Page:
• Proceeding to FIG. 5, an initial assembly operation step is depicted in which the outer jacket skin 4 is pre-positioned upon an associated base (garment), this depicted at 27 and which again can include any of a one-piece jump suit or can be provided as separate pants (or bibs) along with a jacket or coat. Further depicted at selected and aligning locations are additional zippers (one side extending zipper visible at 28 along with an exterior neck extending zipper and 30), these associated with and opposing the zippers 12, 14 and 15 associated with the chest and neck of the selected skin, again at either 4 or 6. Other snaps are shown at 31 along a collar portion of the base garment 27 and which can also be configured to engage opposing snaps associated with the base garment or a suitably configured and inwardly folding edge location (not depicted in this variant) of the attachable skin 4.
  • FIG. 6 is another illustration of an outer skin laid upon the base garment or suit and further depicting each of aligning chest zippers 12 (again for skin) versus at 32 (for base suit) and in addition to snap attachments configured at cargo pocket locations associated with each article (i.e. at 17 as previously identified for skin 4 or 6 in FIG. 2 as well as further at 34 for base suit). FIG. 7 presents a close in illustration of an outer skin again exhibiting a zipper attachment 15 extending around a neck area of a base suit exhibited by a similar zipper attachment 30.
  • Proceeding to FIG. 8, an illustration is provided of the outer skin depicting snap attachments, see as also previously depicted at 16 in FIG. 2, at the chest pocket locations and which align with additional snap attachments 36 associated with an exterior mounting location of the base garment. FIGS. 9-10 depict variants of the outer skin or layer applied over the base suit at the cargo pocket area of FIG. 8 in an open condition, with the cargo pocket subsequently being closed through the inter-engagement of any desired combination of snap attachments. In this instance of FIG. 9, snaps 16 associated with the selected outer camouflage skin design can be engaged with any suitable arranged plurality of snaps, such as depicted at 38, associated with the base garment.
  • In the further instance of FIG. 10, a similar illustration is provided of the outer skin over the base garment taken at the chest pocket location, with the provision of both outer snap locations 18 associated with the slit defined in the skin, this engaging to interior aligning snaps of the base garment (not shown in this illustration) such that the associated slit defined in the outer skin provides the wearer with both ease of installation of the outer skin to the underlying garment 26 as well as ease of access to the interior pocket defined in the base garment. FIG. 10 further depicts the outer skin arranged over the base suit and illustrating the pass through slit defined in the chest pocket location and which can further include a zippered portion 39, such as further capable of being defined in mating fashion between engaging edges of the base suit and attachable skin in a manner which can complement or substitute for the inter-engaging snaps as previously described.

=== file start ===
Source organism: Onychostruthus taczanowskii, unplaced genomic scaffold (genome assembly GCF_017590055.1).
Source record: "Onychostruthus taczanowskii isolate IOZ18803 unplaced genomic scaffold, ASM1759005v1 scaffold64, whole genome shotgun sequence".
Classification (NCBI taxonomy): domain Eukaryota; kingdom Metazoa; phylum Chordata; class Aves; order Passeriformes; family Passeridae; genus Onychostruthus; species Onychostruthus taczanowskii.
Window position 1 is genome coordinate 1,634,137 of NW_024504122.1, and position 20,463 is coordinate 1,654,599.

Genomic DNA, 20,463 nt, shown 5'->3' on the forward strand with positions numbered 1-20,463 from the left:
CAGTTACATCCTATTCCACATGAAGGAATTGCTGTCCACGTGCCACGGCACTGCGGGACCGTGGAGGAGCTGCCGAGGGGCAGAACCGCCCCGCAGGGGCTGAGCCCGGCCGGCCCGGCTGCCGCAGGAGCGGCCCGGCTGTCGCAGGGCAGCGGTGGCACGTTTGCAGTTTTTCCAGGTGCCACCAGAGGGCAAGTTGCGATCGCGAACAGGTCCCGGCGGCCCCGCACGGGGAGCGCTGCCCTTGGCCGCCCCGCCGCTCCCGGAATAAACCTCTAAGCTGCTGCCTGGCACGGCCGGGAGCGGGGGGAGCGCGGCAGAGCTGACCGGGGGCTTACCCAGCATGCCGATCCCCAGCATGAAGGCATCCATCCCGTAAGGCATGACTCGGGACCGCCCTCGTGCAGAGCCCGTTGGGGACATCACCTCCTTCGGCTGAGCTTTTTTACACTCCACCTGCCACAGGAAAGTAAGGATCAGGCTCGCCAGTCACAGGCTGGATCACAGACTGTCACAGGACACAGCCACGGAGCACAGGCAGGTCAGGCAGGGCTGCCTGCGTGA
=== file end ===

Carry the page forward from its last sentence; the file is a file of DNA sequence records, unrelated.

• FIG. 11 provides a close up illustration of a selected pair of inter-engaging snap attachment portions, see at 40 configured at spaced locations along a strap portion 41 extending from a skin (such as again either at 4 or 6 in FIG. 1), the strap extending through a loop 42 defined at the bottom or leg cuff of the base garment suit or pants. As depicted, the supporting length of fabric defining the strap portion 41 is weaved through the loop 42, with the spaced apart and opposing pair of snaps (one of which is shown at 40) shown in inter-engaged fashion to provide for engagement of the outer (pant shaped) skin at that location. Similarly, FIG. 12 illustrates the outer shell at a cuff location and showing a similar fastening arrangement of a loop 44 (associated with the base garment) and tab or strap 45 supported snap attachments (one of which is shown at 46) extending from a mounting location of the outer skin and which are likewise inter-engaged after weaving through the loop 44. FIG. 13 is a further depiction, at 47, of the outer skin at the cuff location of FIGS. 11-12, showing a fully engaged position relative to the base suit.
  • Proceeding to FIG. 14, an illustration of a further pants configured outer skin is generally depicted at 48, attached to a pants portion of the base suit, at 50. As further shown in FIG. 15, aligning zipper and snap attachments are established between the outer skin and the base garment (pants) at the waist area. Specifically, shown are snaps 52, 54, et seq. and zippers 56 and 58 associated with the pants skin 48, these aligning with inter-engaging snaps defined at locations upon the base garment 50 and as best depicted by selected snaps 60 (aligning with snaps 54 of the pants skin 48) and selected waist zippers 62 and 64 of the base garment 50 which align with the zipper locations 56 and 58 at locations along the skin 48. In this fashion, the outer skin is fully engaged at the waist and associated access areas by inter-engagement of the zippers and aligning snap profiles defined with the base suit, with FIG. 15 again best depicting the outer skin engagement snaps 52/54 and upper edge extending zippers 56/58 at the waist area for mounting to the associated zippered edges 62 and further at 64 associated with the base pants (also termed bibs) 50.